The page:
BWXT Nuclear Energy Canada in Peterborough lands $34M contract with Bruce Power
BWXT Nuclear Energy Canada in Peterborough has landed a contract to supply seven primary heat transport motors for Bruce Power.
The companies made the announcement on Wednesday morning. The five-year contract is worth $34 million.
The motors will extend the life of six of Bruce Power’s reactors. They will be made at the facility on Park Street and Monaghan Road, the former GE Hitachi Nuclear Energy Canada, which BWXT acquired in December 2016.
“We appreciate the opportunity to execute this important project for Bruce Power and take great pride in our contributions to its life extension program,” stated John MacQuarrie, president of BWXT Canada Ltd. and BWXT NEC.
“BWXT is pleased to be in a position to supply its customers with a multitude of product and service solutions to assist them in extending the lives of their nuclear plants.”
The 11,000 horsepower motors are required to drive the main circulating pumps used to push heavy water through the reactor core into steam generators. Work will commence immediately with the first motor scheduled to be delivered to Bruce Power in mid-2018.
“Partnering with BWXT for this important motor work is critical to ensuring the life extension and operation through 2064,” stated Mike Rencheck, Bruce Power’s president and CEO.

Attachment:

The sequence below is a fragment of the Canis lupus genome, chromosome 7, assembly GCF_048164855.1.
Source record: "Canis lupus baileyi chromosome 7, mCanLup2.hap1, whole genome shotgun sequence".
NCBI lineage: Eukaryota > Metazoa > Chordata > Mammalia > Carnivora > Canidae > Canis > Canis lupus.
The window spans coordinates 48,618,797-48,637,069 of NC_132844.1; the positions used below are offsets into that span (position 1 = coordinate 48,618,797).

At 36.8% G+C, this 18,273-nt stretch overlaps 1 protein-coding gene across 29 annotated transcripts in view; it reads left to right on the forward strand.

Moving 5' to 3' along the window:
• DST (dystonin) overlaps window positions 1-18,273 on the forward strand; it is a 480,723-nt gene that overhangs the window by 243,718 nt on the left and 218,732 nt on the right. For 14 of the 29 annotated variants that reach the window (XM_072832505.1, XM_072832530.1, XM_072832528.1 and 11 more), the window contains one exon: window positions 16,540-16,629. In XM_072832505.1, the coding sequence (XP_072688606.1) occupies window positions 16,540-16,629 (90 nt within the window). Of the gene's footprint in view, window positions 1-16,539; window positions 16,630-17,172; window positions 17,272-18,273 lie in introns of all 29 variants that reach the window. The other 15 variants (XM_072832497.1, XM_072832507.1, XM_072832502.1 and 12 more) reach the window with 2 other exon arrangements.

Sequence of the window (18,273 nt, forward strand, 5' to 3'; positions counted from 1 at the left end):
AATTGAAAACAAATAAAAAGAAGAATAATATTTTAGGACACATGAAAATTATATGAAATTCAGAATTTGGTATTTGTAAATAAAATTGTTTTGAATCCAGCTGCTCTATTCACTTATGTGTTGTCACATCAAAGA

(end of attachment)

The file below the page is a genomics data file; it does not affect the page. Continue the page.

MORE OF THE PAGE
“Planning and preparation is key to our continued on-time and on-budget performance since January 2016 when our life extension program was started. Suppliers like BWXT and their performance are critical to our success; it’s a team effort.”
Peterborough MPP Jeff Leal praised the contract, stating nuclear energy plays a significant role in Ontario’s economy.
“It is great to see the positive effects of Bruce Power’s life extension project being felt right here in Peterborough,” stated Leal. “Throughout its program to extend the life of six of its reactors, Bruce Power will inject billions into Ontario’s economy and generate thousands of jobs.”
Bruce Power says it supplies 30 per cent of Ontario’s electricity at 30 per cent less than the average cost to generate residential power. The company says extending the operational life of its units to 2064 will create and sustain 22,000 direct and indirect jobs every year, creating $4 billion in annual economic benefit.
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